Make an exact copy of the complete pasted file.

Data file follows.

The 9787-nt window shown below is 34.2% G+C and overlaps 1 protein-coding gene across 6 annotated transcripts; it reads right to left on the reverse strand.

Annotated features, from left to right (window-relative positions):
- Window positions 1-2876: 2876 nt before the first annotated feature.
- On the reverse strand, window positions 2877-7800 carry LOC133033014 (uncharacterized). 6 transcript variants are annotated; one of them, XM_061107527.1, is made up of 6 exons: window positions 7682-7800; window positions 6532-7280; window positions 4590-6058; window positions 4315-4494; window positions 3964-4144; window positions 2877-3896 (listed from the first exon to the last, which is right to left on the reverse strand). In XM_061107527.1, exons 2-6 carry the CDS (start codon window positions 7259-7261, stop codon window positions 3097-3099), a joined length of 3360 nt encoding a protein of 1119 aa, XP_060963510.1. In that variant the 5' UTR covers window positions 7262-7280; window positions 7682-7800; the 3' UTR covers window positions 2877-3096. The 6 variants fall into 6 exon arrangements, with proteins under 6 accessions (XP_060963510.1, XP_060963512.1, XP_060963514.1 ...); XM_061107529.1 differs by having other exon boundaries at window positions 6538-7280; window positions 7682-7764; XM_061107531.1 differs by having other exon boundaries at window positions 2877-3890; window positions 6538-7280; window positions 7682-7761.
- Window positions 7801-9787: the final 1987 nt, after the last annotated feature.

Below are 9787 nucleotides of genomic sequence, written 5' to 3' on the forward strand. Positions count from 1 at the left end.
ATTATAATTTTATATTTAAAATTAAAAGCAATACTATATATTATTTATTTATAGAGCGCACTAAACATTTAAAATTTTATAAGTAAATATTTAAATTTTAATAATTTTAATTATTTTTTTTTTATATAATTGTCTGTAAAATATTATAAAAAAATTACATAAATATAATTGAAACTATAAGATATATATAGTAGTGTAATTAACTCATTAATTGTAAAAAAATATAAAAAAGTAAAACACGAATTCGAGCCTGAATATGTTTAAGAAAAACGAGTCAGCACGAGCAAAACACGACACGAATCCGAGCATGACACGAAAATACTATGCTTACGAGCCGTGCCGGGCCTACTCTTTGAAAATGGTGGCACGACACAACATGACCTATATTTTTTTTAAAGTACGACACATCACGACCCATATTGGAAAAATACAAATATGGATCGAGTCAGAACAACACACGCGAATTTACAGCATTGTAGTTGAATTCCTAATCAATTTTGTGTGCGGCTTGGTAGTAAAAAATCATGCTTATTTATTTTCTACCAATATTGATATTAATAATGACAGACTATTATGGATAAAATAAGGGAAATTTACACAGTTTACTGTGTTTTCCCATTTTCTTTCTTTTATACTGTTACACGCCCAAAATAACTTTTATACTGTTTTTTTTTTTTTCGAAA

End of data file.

The 9787-nt window shown below is 34.2% G+C and overlaps 1 protein-coding gene across 6 annotated transcripts; it reads right to left on the reverse strand.

Annotated features, from left to right (window-relative positions):
- Window positions 1-2876: 2876 nt before the first annotated feature.
- On the reverse strand, window positions 2877-7800 carry LOC133033014 (uncharacterized). 6 transcript variants are annotated; one of them, XM_061107527.1, is made up of 6 exons: window positions 7682-7800; window positions 6532-7280; window positions 4590-6058; window positions 4315-4494; window positions 3964-4144; window positions 2877-3896 (listed from the first exon to the last, which is right to left on the reverse strand). In XM_061107527.1, exons 2-6 carry the CDS (start codon window positions 7259-7261, stop codon window positions 3097-3099), a joined length of 3360 nt encoding a protein of 1119 aa, XP_060963510.1. In that variant the 5' UTR covers window positions 7262-7280; window positions 7682-7800; the 3' UTR covers window positions 2877-3096. The 6 variants fall into 6 exon arrangements, with proteins under 6 accessions (XP_060963510.1, XP_060963512.1, XP_060963514.1 ...); XM_061107529.1 differs by having other exon boundaries at window positions 6538-7280; window positions 7682-7764; XM_061107531.1 differs by having other exon boundaries at window positions 2877-3890; window positions 6538-7280; window positions 7682-7761.
- Window positions 7801-9787: the final 1987 nt, after the last annotated feature.

Below are 9787 nucleotides of genomic sequence, written 5' to 3' on the forward strand. Positions count from 1 at the left end.
ATTATAATTTTATATTTAAAATTAAAAGCAATACTATATATTATTTATTTATAGAGCGCACTAAACATTTAAAATTTTATAAGTAAATATTTAAATTTTAATAATTTTAATTATTTTTTTTTTATATAATTGTCTGTAAAATATTATAAAAAAATTACATAAATATAATTGAAACTATAAGATATATATAGTAGTGTAATTAACTCATTAATTGTAAAAAAATATAAAAAAGTAAAACACGAATTCGAGCCTGAATATGTTTAAGAAAAACGAGTCAGCACGAGCAAAACACGACACGAATCCGAGCATGACACGAAAATACTATGCTTACGAGCCGTGCCGGGCCTACTCTTTGAAAATGGTGGCACGACACAACATGACCTATATTTTTTTTAAAGTACGACACATCACGACCCATATTGGAAAAATACAAATATGGATCGAGTCAGAACAACACACGCGAATTTACAGCATTGTAGTTGAATTCCTAATCAATTTTGTGTGCGGCTTGGTAGTAAAAAATCATGCTTATTTATTTTCTACCAATATTGATATTAATAATGACAGACTATTATGGATAAAATAAGGGAAATTTACACAGTTTACTGTGTTTTCCCATTTTCTTTCTTTTATACTGTTACACGCCCAAAATAACTTTTATACTGTTTTTTTTTTTTTCGAAA